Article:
The low-income housing tax credit (LIHTC), an essential tool in addressing the nation’s housing crisis, must be considered as Congress begins its tax reform efforts, stressed a key lawmaker.

The LIHTC program is a key part of the tax reform puzzle, said Ron Wyden (D-Ore.), ranking member of the Senate Finance Committee, who called the lack of affordable housing a “five-alarm fire across the country.”

Maria Cantwell
Maria Cantwell

During an Aug. 1 committee hearing on affordable housing, Wyden discussed how the longtime LIHTC can remain whole amid the upcoming efforts to overhaul the tax system.

“Reducing the corporate tax rate could reduce the value of the low-income housing tax credit and thus investor demand,” he said. “We’ve heard some talk about the credit declining by up to 17%.”

Wyden said he will concentrate on trying to make sure that issues like increasing the supply of affordable housing fit into tax reform and that “we don’t end up having an inadvertent problem as a result of say a reduction in the corporate rate and lowering the value of the credit.”

The hearing comes after Sen. Orrin Hatch (R-Utah), Finance Committee chairman, and Sen. Maria Cantwell (D-Wash.) have introduced legislation (S. 548) aimed at strengthening and expanding the LIHTC.

Their bill calls for a 50% cap increase in the annual housing credit phased in over five years.

“If we don’t increase the tax credit, how are we going to get out of this crisis?” Cantwell said during the hearing.

The bill also allows for “income averaging” at LIHTC developments. Currently, LIHTC units are reserved for residents earning no more than 60% of the area median income (AMI). The bill creates a new test that would allow the 60% of the AMI ceiling to apply to the average of the apartments within a property. The maximum income to qualify for any housing credit apartment would be limited to 80% of the AMI.

The flexibility provided by the income-averaging option is one of the most important LIHTC reforms, according to Katherine M. O’Regan, professor of public policy and planning at New York University's Robert F. Wagner Graduate Schooland faculty director of the Furman Center for Real Estate and Urban Policy. The proposal is expected to improve economic feasibility in different market settings and allow a LIHTC property to serve a broader set of incomes.

Some of the strongest testimony came from developer Granger MacDonald, CEO of the MacDonald Cos., a Kerrville, Texas–based firm that owns 4,700 affordable units in 41 developments across the state.

Chairman of the National Association of Home Builders board of directors, MacDonald said the number of renter households that are “severely cost burdened,” meaning they spend more than half of their monthly income on rent, is at an all-time high of 11.4 million.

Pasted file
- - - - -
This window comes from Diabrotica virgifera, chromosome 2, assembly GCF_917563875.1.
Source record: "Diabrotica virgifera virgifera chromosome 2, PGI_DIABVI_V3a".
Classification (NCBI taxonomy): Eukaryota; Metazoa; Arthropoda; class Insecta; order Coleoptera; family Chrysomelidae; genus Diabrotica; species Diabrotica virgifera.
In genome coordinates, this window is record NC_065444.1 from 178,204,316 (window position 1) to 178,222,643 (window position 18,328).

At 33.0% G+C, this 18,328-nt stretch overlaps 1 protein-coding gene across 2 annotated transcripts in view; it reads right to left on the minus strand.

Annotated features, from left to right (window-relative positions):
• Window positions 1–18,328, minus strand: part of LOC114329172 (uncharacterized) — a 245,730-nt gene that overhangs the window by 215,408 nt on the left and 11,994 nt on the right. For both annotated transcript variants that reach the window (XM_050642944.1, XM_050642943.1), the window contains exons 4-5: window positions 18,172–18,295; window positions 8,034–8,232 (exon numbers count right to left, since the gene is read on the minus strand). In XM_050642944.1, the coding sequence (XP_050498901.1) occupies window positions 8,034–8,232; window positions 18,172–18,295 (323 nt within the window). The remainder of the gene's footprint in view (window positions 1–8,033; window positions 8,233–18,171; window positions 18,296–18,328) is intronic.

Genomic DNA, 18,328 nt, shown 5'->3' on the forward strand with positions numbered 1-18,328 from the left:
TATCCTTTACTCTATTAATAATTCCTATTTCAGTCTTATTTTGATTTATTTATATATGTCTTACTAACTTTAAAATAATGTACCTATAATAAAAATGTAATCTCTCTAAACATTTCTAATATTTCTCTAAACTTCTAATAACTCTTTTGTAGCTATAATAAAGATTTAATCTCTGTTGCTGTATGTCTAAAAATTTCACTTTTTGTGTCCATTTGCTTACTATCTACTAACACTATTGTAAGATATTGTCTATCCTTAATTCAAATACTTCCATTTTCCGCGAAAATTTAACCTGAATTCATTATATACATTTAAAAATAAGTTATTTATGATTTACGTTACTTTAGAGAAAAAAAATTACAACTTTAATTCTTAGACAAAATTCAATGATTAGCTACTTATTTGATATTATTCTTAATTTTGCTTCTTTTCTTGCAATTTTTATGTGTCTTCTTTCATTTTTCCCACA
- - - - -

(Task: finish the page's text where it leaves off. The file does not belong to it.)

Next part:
“The first step in solving this crisis is to pass S. 548, the Affordable Housing Credit Improvement Act of 2017,” he said, noting that the legislation is expected to result in an additional 400,000 affordable homes over 10 years, construction activity that will increase the federal tax revenue by $11.4 billion.

To get to the root of the crisis, it’s necessary to look at the challenges faced by developers, according to MacDonald. “There’s no magic wand to erase basic development costs,” he said. “Fees, regulatory compliance, modern building and energy codes, building materials, land and labor costs determine what rents are needed to make a project viable. The bottom line is if we want to increase the supply of affordable rental housing for lower-income households, it is financially impossible to do without the tax credit.”

He addressed the criticism that the program has not directed more housing to higher-income areas. In Texas, developers do not receive a LIHTC allocation without the blessing of the local community.

“In many higher-income areas as soon as you utter the word ‘affordable,’ the discussion often turns ugly and may take on racial overtones,” MacDonald said. “This is the reality affordable housing developers face every day.”

S. 548 seeks to prohibit states from requiring special local approval of LIHTC developments. “This will ensure if the zoning allows it, an affordable project will be treated just like any other development,” he said.

Development costs also continue to be a major issue. As part of a series of reports on the LIHTC program, the Government Accountability Office (GAO) is examining the costs. It expects a report out early next year of its findings for LIHTC developments placed in service between 2011 and 2015 for 12 housing finance agencies, according to Daniel Garcia-Diaz, director of financial markets and community investment at the GAO.